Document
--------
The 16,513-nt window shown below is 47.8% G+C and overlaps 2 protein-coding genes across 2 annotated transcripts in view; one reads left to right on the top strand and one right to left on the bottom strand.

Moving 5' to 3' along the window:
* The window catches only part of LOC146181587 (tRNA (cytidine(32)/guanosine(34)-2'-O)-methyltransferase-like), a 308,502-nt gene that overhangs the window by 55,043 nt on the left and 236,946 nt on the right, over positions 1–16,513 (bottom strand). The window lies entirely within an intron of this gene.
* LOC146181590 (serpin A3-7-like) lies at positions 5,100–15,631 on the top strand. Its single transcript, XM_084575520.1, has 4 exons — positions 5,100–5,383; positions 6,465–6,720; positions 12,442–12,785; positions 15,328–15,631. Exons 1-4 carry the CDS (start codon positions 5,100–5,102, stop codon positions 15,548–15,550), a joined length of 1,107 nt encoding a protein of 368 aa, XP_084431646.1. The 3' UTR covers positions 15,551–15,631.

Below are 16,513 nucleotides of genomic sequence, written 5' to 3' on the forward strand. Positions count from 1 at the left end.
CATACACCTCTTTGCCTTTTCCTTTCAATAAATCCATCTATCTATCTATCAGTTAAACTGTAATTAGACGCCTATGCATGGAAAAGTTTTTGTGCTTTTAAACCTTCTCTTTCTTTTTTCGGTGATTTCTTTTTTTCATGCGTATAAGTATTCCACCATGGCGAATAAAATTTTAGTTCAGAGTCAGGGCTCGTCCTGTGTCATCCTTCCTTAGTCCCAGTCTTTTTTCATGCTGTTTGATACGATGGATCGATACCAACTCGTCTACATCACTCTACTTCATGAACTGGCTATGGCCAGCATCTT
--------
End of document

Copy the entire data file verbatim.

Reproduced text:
The 16,513-nt window shown below is 47.8% G+C and overlaps 2 protein-coding genes across 2 annotated transcripts in view; one reads left to right on the top strand and one right to left on the bottom strand.

Moving 5' to 3' along the window:
* The window catches only part of LOC146181587 (tRNA (cytidine(32)/guanosine(34)-2'-O)-methyltransferase-like), a 308,502-nt gene that overhangs the window by 55,043 nt on the left and 236,946 nt on the right, over positions 1–16,513 (bottom strand). The window lies entirely within an intron of this gene.
* LOC146181590 (serpin A3-7-like) lies at positions 5,100–15,631 on the top strand. Its single transcript, XM_084575520.1, has 4 exons — positions 5,100–5,383; positions 6,465–6,720; positions 12,442–12,785; positions 15,328–15,631. Exons 1-4 carry the CDS (start codon positions 5,100–5,102, stop codon positions 15,548–15,550), a joined length of 1,107 nt encoding a protein of 368 aa, XP_084431646.1. The 3' UTR covers positions 15,551–15,631.

Below are 16,513 nucleotides of genomic sequence, written 5' to 3' on the forward strand. Positions count from 1 at the left end.
CATACACCTCTTTGCCTTTTCCTTTCAATAAATCCATCTATCTATCTATCAGTTAAACTGTAATTAGACGCCTATGCATGGAAAAGTTTTTGTGCTTTTAAACCTTCTCTTTCTTTTTTCGGTGATTTCTTTTTTTCATGCGTATAAGTATTCCACCATGGCGAATAAAATTTTAGTTCAGAGTCAGGGCTCGTCCTGTGTCATCCTTCCTTAGTCCCAGTCTTTTTTCATGCTGTTTGATACGATGGATCGATACCAACTCGTCTACATCACTCTACTTCATGAACTGGCTATGGCCAGCATCTT